Contrary to common belief and most advertisements, reducing your energy consumption and the consequent bills is not the primary reason for replacing your windows, mainly because it could take several years to recoup the money you will spend on the purchase and installation of new ones. Energy Star-qualified apertures can significantly lower your energy costs by approximately 7 to 15 percent, which translates to between $27 and $111 a year for a single-story, 2,000-square-foot house featuring double pane or storm apertures, or between $126 and $465 if the home merely features single-pane windows. As such, you might be wondering why you should bother with the window replacement.
Newly installed windows can make your house more attractive, quieter, and less draughty in addition to the fact that they do not require painting. On top of reducing your carbon footprint, new installations are also easier to clean compared to the old ones that feature combination storms and screens.
It is, therefore, critical that you find the right installation for your home while considering the climatic conditions of your locality. For instance, you will need to confirm that once installed the type you opt for can effectively keep out both wind and rain without springing leaks. Even the most popular configurations and brands are significantly different when it comes to the type and material of the frames, which means they do not perform the same once subjected to either strong winds or heavy, wind-driven rain.
Window replacement involves a lot of decisions and to help you choose the most suitable, listed below is what you need to know.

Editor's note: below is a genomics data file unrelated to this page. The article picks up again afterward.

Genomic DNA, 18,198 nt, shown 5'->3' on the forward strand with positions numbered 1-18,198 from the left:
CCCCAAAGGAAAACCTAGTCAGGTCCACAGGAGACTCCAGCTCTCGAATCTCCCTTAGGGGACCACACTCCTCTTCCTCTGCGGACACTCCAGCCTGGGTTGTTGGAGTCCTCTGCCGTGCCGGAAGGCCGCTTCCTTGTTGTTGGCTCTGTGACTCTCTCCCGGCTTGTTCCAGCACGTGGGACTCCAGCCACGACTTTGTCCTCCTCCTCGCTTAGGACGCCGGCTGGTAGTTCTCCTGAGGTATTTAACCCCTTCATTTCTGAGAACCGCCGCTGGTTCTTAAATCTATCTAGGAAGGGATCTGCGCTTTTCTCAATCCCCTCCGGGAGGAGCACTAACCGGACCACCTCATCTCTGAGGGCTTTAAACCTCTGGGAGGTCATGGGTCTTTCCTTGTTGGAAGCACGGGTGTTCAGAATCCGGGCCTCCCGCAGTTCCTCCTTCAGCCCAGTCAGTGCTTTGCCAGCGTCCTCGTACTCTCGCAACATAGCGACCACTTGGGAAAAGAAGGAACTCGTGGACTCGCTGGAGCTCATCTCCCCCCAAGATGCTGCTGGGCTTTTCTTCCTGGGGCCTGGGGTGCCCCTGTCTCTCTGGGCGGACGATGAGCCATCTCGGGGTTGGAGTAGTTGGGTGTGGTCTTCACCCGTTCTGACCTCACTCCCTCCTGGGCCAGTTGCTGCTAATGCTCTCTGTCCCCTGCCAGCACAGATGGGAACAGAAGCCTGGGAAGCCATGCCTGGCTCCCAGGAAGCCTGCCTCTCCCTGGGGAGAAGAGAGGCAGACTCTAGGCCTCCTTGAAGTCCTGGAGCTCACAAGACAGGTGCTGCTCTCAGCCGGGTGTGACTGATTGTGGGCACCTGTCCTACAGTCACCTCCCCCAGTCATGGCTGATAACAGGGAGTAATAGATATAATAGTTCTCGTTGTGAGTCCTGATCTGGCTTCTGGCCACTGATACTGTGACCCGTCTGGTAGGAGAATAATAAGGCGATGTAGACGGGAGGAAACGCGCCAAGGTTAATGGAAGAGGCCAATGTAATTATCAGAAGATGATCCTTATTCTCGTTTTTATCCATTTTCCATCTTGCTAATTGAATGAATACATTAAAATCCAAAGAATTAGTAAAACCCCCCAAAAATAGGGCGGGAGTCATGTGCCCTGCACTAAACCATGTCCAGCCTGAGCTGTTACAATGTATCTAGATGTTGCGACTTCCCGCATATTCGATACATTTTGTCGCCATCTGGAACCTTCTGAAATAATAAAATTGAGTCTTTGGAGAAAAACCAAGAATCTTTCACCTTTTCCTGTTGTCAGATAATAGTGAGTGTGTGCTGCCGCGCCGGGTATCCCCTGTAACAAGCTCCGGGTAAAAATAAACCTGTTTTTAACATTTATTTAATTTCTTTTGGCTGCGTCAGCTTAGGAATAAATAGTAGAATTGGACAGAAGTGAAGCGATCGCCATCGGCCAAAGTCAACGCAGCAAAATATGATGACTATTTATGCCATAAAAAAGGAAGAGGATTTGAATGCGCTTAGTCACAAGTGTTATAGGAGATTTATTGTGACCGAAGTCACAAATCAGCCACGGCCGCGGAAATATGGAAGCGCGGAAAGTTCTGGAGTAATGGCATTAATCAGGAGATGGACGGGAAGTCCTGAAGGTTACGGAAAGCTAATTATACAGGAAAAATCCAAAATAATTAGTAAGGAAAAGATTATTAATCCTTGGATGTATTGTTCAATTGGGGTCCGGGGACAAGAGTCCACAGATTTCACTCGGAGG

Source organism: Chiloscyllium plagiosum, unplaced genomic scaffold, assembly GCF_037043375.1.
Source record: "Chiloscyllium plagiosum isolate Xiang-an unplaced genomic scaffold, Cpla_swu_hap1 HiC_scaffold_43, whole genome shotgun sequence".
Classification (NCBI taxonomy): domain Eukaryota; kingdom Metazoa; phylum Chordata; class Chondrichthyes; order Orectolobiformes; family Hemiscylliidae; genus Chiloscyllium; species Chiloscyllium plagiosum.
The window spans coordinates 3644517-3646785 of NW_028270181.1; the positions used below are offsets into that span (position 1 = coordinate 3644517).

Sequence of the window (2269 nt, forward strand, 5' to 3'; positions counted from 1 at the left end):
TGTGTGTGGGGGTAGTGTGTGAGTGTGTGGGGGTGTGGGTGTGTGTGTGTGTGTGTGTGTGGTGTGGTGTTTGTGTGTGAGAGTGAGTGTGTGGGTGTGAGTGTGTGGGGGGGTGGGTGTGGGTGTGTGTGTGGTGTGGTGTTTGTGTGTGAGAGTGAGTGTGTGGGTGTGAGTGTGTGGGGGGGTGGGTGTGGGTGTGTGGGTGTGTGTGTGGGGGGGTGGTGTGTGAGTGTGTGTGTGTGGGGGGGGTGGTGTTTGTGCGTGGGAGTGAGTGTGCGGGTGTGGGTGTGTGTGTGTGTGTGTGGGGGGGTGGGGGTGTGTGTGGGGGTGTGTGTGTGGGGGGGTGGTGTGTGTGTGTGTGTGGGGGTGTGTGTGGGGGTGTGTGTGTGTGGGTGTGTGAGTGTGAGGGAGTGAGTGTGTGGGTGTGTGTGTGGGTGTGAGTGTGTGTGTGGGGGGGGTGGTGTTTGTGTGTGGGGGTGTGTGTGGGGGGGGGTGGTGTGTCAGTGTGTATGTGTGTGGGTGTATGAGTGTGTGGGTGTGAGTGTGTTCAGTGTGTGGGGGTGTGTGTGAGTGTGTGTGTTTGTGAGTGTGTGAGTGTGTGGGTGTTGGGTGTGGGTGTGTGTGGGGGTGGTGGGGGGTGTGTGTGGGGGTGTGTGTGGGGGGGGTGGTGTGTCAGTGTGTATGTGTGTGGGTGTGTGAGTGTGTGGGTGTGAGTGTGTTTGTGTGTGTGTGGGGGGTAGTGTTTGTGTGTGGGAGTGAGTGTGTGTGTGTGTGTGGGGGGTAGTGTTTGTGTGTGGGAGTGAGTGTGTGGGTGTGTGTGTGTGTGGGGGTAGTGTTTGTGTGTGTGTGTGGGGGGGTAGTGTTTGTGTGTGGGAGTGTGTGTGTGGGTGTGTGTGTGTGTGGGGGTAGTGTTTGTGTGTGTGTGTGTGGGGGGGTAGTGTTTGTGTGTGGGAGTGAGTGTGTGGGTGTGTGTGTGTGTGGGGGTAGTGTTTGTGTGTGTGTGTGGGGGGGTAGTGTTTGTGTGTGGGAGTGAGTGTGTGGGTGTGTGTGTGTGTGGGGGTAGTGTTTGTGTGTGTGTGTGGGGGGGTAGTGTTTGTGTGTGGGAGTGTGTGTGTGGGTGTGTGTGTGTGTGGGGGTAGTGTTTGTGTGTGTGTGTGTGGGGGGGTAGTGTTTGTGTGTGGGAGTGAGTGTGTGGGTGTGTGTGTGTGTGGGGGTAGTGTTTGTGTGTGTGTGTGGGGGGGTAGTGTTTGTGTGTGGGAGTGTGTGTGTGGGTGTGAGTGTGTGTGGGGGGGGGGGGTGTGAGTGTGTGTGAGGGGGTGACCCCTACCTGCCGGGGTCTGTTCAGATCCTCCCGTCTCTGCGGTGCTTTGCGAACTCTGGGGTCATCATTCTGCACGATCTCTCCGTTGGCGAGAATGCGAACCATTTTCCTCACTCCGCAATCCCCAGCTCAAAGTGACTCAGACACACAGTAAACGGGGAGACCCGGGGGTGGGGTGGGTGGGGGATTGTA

Pricing is not an indication of performance
You can find that pricey apertures costing about $500 a piece are not good enough when it comes to keeping out the cold air, they may even be of average performance where it concerns keeping out the rain. Prices usually vary according to the material of the frame, with vinyl apertures scoring high when it comes to performance. Regrettably, performance is not all you will have to consider before purchase.
Match your apertures to your climate
It is important to opt for installations that perfectly fit your environment. Today, there are overall window rating scores available online, providing a place to start whenever you need to zero in on test results that apply to your locality. When looking at the test results, concentrate on the apertures that proved excellent at resisting low-temperature winds if your home is in a locality that usually has cold temperatures and high winds.
Do not overspend on the available options
Upgrades can easily add about 50 percent or even more to the initial cost of a window, which means you should focus more on the features that add value. Although low-E coatings improve the efficiency, triple glazing is most likely not necessary unless you reside in cold areas. The double-hung sashes that can tilt in make it easier to clean windows while full screens allow for optimal airflow once the top is lowered, and the bottom is raised. The fine mesh screens let in more light without obscuring the view compared to standard screens.